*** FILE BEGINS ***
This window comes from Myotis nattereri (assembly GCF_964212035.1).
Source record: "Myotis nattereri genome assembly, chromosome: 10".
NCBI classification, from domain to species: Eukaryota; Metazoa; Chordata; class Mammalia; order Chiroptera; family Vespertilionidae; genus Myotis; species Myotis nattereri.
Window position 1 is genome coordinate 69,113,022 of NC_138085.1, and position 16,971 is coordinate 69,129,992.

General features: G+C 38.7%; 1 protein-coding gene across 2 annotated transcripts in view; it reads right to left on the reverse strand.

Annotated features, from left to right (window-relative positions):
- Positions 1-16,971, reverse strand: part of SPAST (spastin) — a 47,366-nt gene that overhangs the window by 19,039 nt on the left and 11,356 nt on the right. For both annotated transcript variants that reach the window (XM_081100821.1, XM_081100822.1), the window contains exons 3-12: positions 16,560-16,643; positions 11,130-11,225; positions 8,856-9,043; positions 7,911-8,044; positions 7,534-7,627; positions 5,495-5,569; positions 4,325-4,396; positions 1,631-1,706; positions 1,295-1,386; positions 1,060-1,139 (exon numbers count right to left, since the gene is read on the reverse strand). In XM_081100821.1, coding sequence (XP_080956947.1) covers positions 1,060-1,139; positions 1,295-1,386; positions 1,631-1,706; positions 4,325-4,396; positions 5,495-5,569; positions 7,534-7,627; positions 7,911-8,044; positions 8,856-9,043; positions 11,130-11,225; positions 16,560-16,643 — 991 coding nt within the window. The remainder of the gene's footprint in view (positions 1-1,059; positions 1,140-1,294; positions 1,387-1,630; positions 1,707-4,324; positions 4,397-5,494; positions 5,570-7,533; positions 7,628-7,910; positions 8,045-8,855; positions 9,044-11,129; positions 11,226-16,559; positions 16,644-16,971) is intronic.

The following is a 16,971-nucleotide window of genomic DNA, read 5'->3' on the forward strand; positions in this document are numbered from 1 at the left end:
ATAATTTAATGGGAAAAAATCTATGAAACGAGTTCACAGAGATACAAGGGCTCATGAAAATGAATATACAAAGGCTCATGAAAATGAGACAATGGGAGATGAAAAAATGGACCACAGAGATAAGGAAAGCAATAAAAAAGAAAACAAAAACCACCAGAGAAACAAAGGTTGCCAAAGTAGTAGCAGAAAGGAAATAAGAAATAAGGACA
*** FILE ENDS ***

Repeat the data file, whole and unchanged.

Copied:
This window comes from Myotis nattereri (assembly GCF_964212035.1).
Source record: "Myotis nattereri genome assembly, chromosome: 10".
NCBI classification, from domain to species: Eukaryota; Metazoa; Chordata; class Mammalia; order Chiroptera; family Vespertilionidae; genus Myotis; species Myotis nattereri.
Window position 1 is genome coordinate 69,113,022 of NC_138085.1, and position 16,971 is coordinate 69,129,992.

General features: G+C 38.7%; 1 protein-coding gene across 2 annotated transcripts in view; it reads right to left on the reverse strand.

Annotated features, from left to right (window-relative positions):
- Positions 1-16,971, reverse strand: part of SPAST (spastin) — a 47,366-nt gene that overhangs the window by 19,039 nt on the left and 11,356 nt on the right. For both annotated transcript variants that reach the window (XM_081100821.1, XM_081100822.1), the window contains exons 3-12: positions 16,560-16,643; positions 11,130-11,225; positions 8,856-9,043; positions 7,911-8,044; positions 7,534-7,627; positions 5,495-5,569; positions 4,325-4,396; positions 1,631-1,706; positions 1,295-1,386; positions 1,060-1,139 (exon numbers count right to left, since the gene is read on the reverse strand). In XM_081100821.1, coding sequence (XP_080956947.1) covers positions 1,060-1,139; positions 1,295-1,386; positions 1,631-1,706; positions 4,325-4,396; positions 5,495-5,569; positions 7,534-7,627; positions 7,911-8,044; positions 8,856-9,043; positions 11,130-11,225; positions 16,560-16,643 — 991 coding nt within the window. The remainder of the gene's footprint in view (positions 1-1,059; positions 1,140-1,294; positions 1,387-1,630; positions 1,707-4,324; positions 4,397-5,494; positions 5,570-7,533; positions 7,628-7,910; positions 8,045-8,855; positions 9,044-11,129; positions 11,226-16,559; positions 16,644-16,971) is intronic.

The following is a 16,971-nucleotide window of genomic DNA, read 5'->3' on the forward strand; positions in this document are numbered from 1 at the left end:
ATAATTTAATGGGAAAAAATCTATGAAACGAGTTCACAGAGATACAAGGGCTCATGAAAATGAATATACAAAGGCTCATGAAAATGAGACAATGGGAGATGAAAAAATGGACCACAGAGATAAGGAAAGCAATAAAAAAGAAAACAAAAACCACCAGAGAAACAAAGGTTGCCAAAGTAGTAGCAGAAAGGAAATAAGAAATAAGGACA